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VPVA Talks Race: The Makers of a Movement

By: Olivia Rojas (they/them/theirs), Program Coordinator

The anti-violence movement is full of a rich history of Black activists, leaders, grassroots organizers, and healers. These voices are often not included in mainstream activism and anti-violence work despite the critical work provided to the movement. The anti-violence movement wouldn’t have gained the wins it has in recent decades without the work, dedication, innovation, and inspiration of the women that made the movement.

Congressional Testimonies from the Memphis Riots of 1866

The Memphis Riots of 1866 were a three-day riot in which a white mob led a violent attack on a Black neighborhood in Southern Memphis. During the riots, churches, schools, and homes were burned, destroying entire neighborhoods. Forty-six Black people and two white people died during the riots, and at least five African American women were sexually assaulted. There were no arrests made despite the devastating loss of life and community. These five women provided the first congressional testimony of their experiences surviving violent and racialized gang rapes by groups of white men, calling attention to the ways in which political violence has a unique impact on women. The five women who provided testimony took a courageous stand in the face of misogynoir to put their experiences on public record and place them at the heart of the collective American consciousness.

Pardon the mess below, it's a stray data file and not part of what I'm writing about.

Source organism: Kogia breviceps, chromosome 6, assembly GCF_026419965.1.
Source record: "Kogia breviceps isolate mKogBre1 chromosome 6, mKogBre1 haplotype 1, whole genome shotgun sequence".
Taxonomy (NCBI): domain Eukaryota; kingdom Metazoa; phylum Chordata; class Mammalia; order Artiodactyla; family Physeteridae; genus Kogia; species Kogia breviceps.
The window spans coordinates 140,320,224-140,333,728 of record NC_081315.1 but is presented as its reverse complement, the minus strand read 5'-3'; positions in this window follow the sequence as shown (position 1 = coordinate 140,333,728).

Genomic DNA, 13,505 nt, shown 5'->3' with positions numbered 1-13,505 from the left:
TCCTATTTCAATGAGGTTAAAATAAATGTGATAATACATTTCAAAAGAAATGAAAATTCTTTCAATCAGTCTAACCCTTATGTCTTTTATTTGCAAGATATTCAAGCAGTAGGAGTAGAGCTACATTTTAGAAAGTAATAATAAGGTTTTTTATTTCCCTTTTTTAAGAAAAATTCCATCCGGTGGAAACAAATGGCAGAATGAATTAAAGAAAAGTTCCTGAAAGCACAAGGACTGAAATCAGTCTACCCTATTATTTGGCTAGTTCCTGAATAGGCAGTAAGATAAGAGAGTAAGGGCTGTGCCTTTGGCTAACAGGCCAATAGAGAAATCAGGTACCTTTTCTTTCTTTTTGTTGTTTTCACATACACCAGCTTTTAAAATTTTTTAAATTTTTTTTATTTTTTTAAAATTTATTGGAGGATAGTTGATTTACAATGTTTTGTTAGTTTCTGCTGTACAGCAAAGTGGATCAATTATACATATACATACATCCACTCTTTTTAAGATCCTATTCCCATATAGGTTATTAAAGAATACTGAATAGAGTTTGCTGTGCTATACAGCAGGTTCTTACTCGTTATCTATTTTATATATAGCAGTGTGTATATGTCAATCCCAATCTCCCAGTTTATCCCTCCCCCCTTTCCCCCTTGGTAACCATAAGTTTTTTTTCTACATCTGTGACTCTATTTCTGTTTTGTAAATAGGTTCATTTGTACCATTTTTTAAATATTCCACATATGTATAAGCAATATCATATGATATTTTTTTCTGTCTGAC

Ida B. Wells

Ida B. Wells’ work was critical in understanding the ways in which the virgin-whore dichotomy was having a violent impact across the American south during the era of American lynching of Black men and women. She publicly pushed against racialized narratives of Black men as inherently sexually violent, the very belief that lead to systemic lynching of over 4,000 Black Americans. In her work, she also uncovered the pervasiveness of white men assaulting Black women. With a historical legacy of Black women being identified solely as property, not human beings, legal precedent had been established that Black women couldn’t be raped because they “weren’t human,”  as the Missouri Supreme Court ruled in the 1855 case Missouri vs. Celia. This essentially provided white men who sexually assaulted Black women with legal immunity, a legacy that still exists in the modern-day criminal justice system. Wells’ work remains a foundation of the anti-violence movement in understanding the ways in which patriarchy and white supremacy intersect in the lived experiences of Black women across American history.